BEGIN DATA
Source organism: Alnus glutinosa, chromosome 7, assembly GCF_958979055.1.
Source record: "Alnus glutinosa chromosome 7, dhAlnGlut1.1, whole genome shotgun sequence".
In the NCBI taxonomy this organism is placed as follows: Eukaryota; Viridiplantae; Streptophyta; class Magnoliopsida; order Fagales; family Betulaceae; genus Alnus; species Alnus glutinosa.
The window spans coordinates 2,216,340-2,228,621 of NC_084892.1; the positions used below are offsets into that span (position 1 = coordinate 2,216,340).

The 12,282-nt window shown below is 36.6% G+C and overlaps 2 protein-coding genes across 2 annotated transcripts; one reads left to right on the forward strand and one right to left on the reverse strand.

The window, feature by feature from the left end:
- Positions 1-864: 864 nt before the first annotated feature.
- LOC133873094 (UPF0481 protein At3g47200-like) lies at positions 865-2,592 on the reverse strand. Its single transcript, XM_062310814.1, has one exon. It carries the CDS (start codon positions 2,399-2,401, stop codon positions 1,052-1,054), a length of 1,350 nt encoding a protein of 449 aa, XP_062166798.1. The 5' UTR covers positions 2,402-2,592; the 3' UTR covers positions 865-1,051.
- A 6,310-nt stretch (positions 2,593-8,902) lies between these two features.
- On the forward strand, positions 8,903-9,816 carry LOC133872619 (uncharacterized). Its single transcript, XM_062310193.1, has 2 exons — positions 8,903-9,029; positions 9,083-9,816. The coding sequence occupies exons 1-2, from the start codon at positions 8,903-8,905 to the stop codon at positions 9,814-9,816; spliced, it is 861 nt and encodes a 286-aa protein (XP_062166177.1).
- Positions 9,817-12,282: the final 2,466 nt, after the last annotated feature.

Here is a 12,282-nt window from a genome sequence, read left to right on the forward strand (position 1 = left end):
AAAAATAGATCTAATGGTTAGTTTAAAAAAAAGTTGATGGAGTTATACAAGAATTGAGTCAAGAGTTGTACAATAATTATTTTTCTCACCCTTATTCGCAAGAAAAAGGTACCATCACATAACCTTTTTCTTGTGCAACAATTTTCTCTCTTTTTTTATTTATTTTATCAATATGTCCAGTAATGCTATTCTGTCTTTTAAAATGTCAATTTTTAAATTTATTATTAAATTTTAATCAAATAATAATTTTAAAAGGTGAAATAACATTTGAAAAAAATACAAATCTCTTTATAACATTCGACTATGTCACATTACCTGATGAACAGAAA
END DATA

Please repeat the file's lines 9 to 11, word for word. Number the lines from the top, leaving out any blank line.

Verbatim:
- A 6,310-nt stretch (positions 2,593-8,902) lies between these two features.
- On the forward strand, positions 8,903-9,816 carry LOC133872619 (uncharacterized). Its single transcript, XM_062310193.1, has 2 exons — positions 8,903-9,029; positions 9,083-9,816. The coding sequence occupies exons 1-2, from the start codon at positions 8,903-8,905 to the stop codon at positions 9,814-9,816; spliced, it is 861 nt and encodes a 286-aa protein (XP_062166177.1).
- Positions 9,817-12,282: the final 2,466 nt, after the last annotated feature.